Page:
#23: Deeper than the average gratitude list

#23: Deeper than the average gratitude list

We’re often encouraged to think about gratitude this time of the year in the United States. Traditionally, we go around the table and say one think we’re thankful for. Or more privately, we’re urged to craft a gratitude list.

In the spirit of our weekly time together, I’m going to ask you to dig a little deeper than the usual gratitude prompt.

It’s easy to get out your journal and number one to ten, listing what you’re grateful for. Health, family, a roof over your head. But what if we asked ourselves some different questions?

What if we asked why we’re grateful for those things? What if we asked what we can do to express all this gratitude?

I bet we’d learn a lot more about ourselves, our relationships, our dreams.

So here are some prompts, digging a little bit deeper than the traditional suggestion of making a gratitude list.

Feel free to pick and choose among the following prompts. Or if you find yourself snowed in, too stuffed to move, or with a blissfully silent home while everyone’s out shopping the Black Friday sales, try them all.

  • How can I demonstrate my gratitude for ________ in a meaningful way today?
  • What in my life have I previously overlooked that deserves gratitude?
  • How can I maintain a grateful outlook on a daily basis and not just at designated times of the year?
  • Who is grateful for me? What have I done that others might be grateful for?
  • When you actively think about something you’re grateful for, how does your physical body respond? Why do you think that is?
  • How would a daily focus on gratitude impact the rest of your life? Your work? Your relationships?

Personally, I’m grateful for YOU. Thank you for sharing these few minutes with me.

#22: Big, scary stillness

#22: Big, scary stillness

How often do you sit still?

In our crazy modern lives, it’s easy to gogogo! dawn to midnight with nary a pause or moment of silence. We are perpetually connected, tuned-in, and inundated with input.

When we live like this, it’s easy for our little inner voice to get steamrolled and squelched. The little voice that says, “Hey wait a minute, I need ________.” Or, “This job (house, relationship, pair of shoes) is not working for me right now.” Or even just, “I need a nap.”

Silence can be scary. The first time I tried meditation, I thought the instructor was bonkers. You want me to sit still and breathe for 20 minutes?! Are you insane? Ninety seconds into that first session I was crawling out of my skin with discomfort.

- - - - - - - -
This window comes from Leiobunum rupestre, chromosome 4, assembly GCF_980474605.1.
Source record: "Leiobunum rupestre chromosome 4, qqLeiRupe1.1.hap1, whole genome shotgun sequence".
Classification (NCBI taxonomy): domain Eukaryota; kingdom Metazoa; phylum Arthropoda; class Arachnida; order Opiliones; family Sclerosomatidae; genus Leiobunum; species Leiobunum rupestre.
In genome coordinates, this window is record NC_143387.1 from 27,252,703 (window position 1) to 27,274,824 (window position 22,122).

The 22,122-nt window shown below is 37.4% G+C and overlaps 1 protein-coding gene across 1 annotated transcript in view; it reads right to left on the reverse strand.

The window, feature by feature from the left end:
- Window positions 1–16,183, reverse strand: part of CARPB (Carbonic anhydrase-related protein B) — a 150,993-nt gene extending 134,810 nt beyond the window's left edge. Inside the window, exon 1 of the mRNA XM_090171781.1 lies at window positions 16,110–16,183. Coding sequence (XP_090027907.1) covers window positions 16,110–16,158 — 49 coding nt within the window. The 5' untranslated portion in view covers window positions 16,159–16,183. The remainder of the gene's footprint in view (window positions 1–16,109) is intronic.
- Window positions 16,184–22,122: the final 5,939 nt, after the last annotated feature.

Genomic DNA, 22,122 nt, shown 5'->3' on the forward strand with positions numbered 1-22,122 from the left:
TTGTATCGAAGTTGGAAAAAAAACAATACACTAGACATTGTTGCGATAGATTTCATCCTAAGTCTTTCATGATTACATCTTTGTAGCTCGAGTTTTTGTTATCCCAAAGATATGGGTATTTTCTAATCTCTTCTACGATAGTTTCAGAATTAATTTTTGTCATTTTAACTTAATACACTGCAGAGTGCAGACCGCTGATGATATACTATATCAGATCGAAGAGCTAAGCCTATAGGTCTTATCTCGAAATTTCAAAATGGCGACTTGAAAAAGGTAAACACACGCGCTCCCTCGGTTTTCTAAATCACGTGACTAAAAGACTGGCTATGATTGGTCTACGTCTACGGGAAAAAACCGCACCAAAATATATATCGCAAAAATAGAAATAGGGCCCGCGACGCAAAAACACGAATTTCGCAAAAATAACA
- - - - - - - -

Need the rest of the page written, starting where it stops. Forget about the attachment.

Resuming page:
Don’t worry – I’m not asking you to meditate. Though if you want to, it’s a great tool. I’m just asking you to sit still for five minutes. Set a timer if you like. Focus on your breathing.

Objectively notice what’s going on in your mind. Are you off and running, replaying the past or planning the future? Return to your breath each time you notice your colorful thoughts leaping headlong into some distraction or other.

After your five minutes, write about the experience in your journal. Do you feel irritated? Refreshed? Was the experience scary? Boring? What did your little inner voice say? Did it specify some needs? Anger? Exhaustion? Bliss?

If you prefer visual journaling, make a collage or art page of how the silence makes you feel.

Do you think a daily break like this of five minutes could contribute to your well-being? Give it a shot and see how it goes. In my experience, the more resistance I have to sitting still in silence like this, the more I need to do it.

#21: Can you see these shades of gray?

#21: Can you see these shades of gray?

I’m writing this from the couch because I can’t walk to my desk.

I can’t walk to my desk because I decided to go running after a long hiatus. Instead of a leisurely trot today and another one tomorrow, I threw myself into a three-mile run I should have worked up to. I figured if I was going to do it, DO IT. Bad idea. I’ll be out of commission for days.

Black and white thinking will derail you every time.

I see a lot of black and white thinking going on these days. With me, with the people in my life. All or nothing committments, “go big or go home” plans. While the energy in that kind of big beginning feels motivating, you quickly burn out.

Instead of slow and steady (unremarkable) progress, we end up with spectacular failures. Paralyzing perfectionism. Dramatic crash-and- burn endings. Going down in a blaze of glory.

The universe seeks balance. The body seeks balance. Our creative process seeks balance. Black and white thinking is the enemy of balance.